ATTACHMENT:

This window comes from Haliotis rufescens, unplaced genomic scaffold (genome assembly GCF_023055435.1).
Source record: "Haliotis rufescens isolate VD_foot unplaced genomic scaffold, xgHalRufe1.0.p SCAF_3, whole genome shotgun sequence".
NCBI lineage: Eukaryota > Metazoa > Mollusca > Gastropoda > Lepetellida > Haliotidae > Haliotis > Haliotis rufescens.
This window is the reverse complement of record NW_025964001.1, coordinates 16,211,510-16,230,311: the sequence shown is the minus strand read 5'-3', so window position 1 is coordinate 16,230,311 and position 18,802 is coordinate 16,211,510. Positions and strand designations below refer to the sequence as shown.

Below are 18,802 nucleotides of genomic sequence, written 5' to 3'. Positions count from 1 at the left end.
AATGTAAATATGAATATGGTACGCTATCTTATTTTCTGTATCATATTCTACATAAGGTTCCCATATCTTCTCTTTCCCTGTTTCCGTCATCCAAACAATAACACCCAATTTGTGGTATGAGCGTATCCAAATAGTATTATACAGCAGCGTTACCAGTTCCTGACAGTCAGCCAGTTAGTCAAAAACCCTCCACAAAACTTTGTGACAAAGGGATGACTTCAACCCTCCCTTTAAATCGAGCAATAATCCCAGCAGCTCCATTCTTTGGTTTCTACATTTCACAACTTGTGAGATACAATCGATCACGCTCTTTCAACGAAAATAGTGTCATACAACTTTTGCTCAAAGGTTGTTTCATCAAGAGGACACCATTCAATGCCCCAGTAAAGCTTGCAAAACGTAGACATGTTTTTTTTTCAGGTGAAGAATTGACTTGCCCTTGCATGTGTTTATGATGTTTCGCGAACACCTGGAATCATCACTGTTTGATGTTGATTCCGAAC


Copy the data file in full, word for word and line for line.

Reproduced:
This window comes from Haliotis rufescens, unplaced genomic scaffold (genome assembly GCF_023055435.1).
Source record: "Haliotis rufescens isolate VD_foot unplaced genomic scaffold, xgHalRufe1.0.p SCAF_3, whole genome shotgun sequence".
NCBI lineage: Eukaryota > Metazoa > Mollusca > Gastropoda > Lepetellida > Haliotidae > Haliotis > Haliotis rufescens.
This window is the reverse complement of record NW_025964001.1, coordinates 16,211,510-16,230,311: the sequence shown is the minus strand read 5'-3', so window position 1 is coordinate 16,230,311 and position 18,802 is coordinate 16,211,510. Positions and strand designations below refer to the sequence as shown.

Below are 18,802 nucleotides of genomic sequence, written 5' to 3'. Positions count from 1 at the left end.
AATGTAAATATGAATATGGTACGCTATCTTATTTTCTGTATCATATTCTACATAAGGTTCCCATATCTTCTCTTTCCCTGTTTCCGTCATCCAAACAATAACACCCAATTTGTGGTATGAGCGTATCCAAATAGTATTATACAGCAGCGTTACCAGTTCCTGACAGTCAGCCAGTTAGTCAAAAACCCTCCACAAAACTTTGTGACAAAGGGATGACTTCAACCCTCCCTTTAAATCGAGCAATAATCCCAGCAGCTCCATTCTTTGGTTTCTACATTTCACAACTTGTGAGATACAATCGATCACGCTCTTTCAACGAAAATAGTGTCATACAACTTTTGCTCAAAGGTTGTTTCATCAAGAGGACACCATTCAATGCCCCAGTAAAGCTTGCAAAACGTAGACATGTTTTTTTTTCAGGTGAAGAATTGACTTGCCCTTGCATGTGTTTATGATGTTTCGCGAACACCTGGAATCATCACTGTTTGATGTTGATTCCGAAC